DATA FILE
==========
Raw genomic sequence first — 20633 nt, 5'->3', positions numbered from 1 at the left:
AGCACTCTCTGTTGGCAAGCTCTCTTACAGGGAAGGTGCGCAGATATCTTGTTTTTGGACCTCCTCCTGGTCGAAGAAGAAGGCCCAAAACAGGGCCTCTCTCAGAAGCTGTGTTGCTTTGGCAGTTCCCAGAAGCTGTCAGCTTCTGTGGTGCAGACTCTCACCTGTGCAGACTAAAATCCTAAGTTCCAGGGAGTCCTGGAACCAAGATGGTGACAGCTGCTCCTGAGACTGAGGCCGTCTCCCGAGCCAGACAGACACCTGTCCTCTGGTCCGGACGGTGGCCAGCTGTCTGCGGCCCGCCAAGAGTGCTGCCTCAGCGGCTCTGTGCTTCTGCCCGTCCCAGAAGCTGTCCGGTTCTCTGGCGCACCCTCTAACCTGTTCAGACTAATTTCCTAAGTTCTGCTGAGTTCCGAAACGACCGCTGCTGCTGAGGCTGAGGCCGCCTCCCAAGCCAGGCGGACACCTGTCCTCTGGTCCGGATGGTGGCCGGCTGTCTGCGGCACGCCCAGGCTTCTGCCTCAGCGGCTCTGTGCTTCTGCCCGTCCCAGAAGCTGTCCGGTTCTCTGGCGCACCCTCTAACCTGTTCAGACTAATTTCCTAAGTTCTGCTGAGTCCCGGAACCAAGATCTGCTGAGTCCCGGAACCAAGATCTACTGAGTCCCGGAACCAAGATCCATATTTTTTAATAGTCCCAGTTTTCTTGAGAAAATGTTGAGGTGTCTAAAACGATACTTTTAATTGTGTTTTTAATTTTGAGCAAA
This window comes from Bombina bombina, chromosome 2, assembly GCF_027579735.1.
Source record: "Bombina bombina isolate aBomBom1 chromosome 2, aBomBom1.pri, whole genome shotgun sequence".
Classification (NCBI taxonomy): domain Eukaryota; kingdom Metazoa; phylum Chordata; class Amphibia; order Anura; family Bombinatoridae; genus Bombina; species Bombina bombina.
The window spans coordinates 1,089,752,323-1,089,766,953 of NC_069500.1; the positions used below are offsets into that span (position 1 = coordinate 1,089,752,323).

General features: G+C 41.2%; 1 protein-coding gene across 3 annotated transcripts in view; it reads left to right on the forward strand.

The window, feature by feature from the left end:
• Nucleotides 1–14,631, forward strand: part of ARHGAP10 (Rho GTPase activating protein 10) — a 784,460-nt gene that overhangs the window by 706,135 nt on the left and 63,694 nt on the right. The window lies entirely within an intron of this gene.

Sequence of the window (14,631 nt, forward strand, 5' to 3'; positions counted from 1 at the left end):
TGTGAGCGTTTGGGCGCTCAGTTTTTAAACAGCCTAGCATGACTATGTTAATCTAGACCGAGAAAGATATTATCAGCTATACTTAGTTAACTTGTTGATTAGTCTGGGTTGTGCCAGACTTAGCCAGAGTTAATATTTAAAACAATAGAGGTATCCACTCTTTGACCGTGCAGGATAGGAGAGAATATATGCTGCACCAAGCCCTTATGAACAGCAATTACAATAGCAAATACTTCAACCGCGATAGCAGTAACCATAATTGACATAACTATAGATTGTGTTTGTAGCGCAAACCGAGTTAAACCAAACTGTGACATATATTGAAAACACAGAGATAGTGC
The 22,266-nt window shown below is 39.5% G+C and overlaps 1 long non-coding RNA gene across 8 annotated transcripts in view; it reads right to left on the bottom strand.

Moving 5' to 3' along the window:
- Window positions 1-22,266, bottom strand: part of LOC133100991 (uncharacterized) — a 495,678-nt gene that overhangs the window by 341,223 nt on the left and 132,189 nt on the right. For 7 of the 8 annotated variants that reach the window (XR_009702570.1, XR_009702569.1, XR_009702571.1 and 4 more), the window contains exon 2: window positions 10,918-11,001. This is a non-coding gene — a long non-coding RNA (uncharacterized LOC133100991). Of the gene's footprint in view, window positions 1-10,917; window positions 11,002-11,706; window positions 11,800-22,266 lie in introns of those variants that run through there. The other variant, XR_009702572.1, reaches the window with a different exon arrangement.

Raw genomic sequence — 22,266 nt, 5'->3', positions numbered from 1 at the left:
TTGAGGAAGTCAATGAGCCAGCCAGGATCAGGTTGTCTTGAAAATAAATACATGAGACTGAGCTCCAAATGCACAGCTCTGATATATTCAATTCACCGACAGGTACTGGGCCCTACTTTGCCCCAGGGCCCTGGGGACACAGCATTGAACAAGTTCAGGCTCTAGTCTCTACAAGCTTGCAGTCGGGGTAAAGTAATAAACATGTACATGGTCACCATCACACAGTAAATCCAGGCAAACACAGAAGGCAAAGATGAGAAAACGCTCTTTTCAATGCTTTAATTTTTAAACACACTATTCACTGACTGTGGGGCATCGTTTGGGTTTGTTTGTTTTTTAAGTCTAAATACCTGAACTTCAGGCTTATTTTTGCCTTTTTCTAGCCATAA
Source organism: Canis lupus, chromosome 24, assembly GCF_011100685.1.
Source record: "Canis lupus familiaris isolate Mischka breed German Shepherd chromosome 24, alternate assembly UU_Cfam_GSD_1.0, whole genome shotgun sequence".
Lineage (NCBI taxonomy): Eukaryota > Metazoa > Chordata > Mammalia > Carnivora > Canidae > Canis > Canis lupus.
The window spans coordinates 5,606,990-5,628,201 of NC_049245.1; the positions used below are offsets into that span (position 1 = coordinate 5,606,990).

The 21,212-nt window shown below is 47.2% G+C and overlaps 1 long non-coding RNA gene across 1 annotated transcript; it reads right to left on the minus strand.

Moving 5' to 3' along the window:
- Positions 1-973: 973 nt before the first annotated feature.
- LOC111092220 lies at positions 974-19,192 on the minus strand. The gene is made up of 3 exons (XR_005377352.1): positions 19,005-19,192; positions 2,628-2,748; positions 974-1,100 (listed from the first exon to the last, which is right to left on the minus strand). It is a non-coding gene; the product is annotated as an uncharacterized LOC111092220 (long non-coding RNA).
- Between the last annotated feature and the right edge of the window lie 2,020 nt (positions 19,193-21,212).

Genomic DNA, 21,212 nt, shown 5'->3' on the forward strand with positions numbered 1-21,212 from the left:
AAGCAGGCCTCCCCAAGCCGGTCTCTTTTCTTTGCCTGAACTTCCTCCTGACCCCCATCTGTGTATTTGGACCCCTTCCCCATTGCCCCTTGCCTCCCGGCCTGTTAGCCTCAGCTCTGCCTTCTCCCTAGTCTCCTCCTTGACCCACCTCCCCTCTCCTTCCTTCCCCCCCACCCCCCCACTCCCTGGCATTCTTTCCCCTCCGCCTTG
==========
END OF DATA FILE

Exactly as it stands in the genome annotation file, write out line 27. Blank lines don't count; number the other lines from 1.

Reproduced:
AAGCAGGCCTCCCCAAGCCGGTCTCTTTTCTTTGCCTGAACTTCCTCCTGACCCCCATCTGTGTATTTGGACCCCTTCCCCATTGCCCCTTGCCTCCCGGCCTGTTAGCCTCAGCTCTGCCTTCTCCCTAGTCTCCTCCTTGACCCACCTCCCCTCTCCTTCCTTCCCCCCCACCCCCCCACTCCCTGGCATTCTTTCCCCTCCGCCTTG